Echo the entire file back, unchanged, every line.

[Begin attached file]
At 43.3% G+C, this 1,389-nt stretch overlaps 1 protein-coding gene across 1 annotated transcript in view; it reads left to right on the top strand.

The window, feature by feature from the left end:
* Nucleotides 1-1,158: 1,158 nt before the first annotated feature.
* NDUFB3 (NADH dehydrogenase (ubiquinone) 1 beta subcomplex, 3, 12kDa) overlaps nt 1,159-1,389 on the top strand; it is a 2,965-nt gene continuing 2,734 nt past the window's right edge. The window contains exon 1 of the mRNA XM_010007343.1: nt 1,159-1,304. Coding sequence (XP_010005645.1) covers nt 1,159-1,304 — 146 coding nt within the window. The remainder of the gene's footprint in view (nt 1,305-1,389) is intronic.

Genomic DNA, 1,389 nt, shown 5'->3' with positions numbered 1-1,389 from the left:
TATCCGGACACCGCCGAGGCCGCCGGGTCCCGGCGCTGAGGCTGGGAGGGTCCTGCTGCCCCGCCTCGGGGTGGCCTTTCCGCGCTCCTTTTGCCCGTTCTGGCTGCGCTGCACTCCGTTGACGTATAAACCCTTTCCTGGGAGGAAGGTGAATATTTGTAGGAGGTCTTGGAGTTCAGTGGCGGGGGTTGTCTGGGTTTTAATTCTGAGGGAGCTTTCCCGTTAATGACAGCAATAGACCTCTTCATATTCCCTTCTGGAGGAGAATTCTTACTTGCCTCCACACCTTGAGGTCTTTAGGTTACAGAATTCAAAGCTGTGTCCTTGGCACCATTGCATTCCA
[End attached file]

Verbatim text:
At 43.3% G+C, this 1,389-nt stretch overlaps 1 protein-coding gene across 1 annotated transcript in view; it reads left to right on the top strand.

The window, feature by feature from the left end:
* Nucleotides 1-1,158: 1,158 nt before the first annotated feature.
* NDUFB3 (NADH dehydrogenase (ubiquinone) 1 beta subcomplex, 3, 12kDa) overlaps nt 1,159-1,389 on the top strand; it is a 2,965-nt gene continuing 2,734 nt past the window's right edge. The window contains exon 1 of the mRNA XM_010007343.1: nt 1,159-1,304. Coding sequence (XP_010005645.1) covers nt 1,159-1,304 — 146 coding nt within the window. The remainder of the gene's footprint in view (nt 1,305-1,389) is intronic.

Genomic DNA, 1,389 nt, shown 5'->3' with positions numbered 1-1,389 from the left:
TATCCGGACACCGCCGAGGCCGCCGGGTCCCGGCGCTGAGGCTGGGAGGGTCCTGCTGCCCCGCCTCGGGGTGGCCTTTCCGCGCTCCTTTTGCCCGTTCTGGCTGCGCTGCACTCCGTTGACGTATAAACCCTTTCCTGGGAGGAAGGTGAATATTTGTAGGAGGTCTTGGAGTTCAGTGGCGGGGGTTGTCTGGGTTTTAATTCTGAGGGAGCTTTCCCGTTAATGACAGCAATAGACCTCTTCATATTCCCTTCTGGAGGAGAATTCTTACTTGCCTCCACACCTTGAGGTCTTTAGGTTACAGAATTCAAAGCTGTGTCCTTGGCACCATTGCATTCCA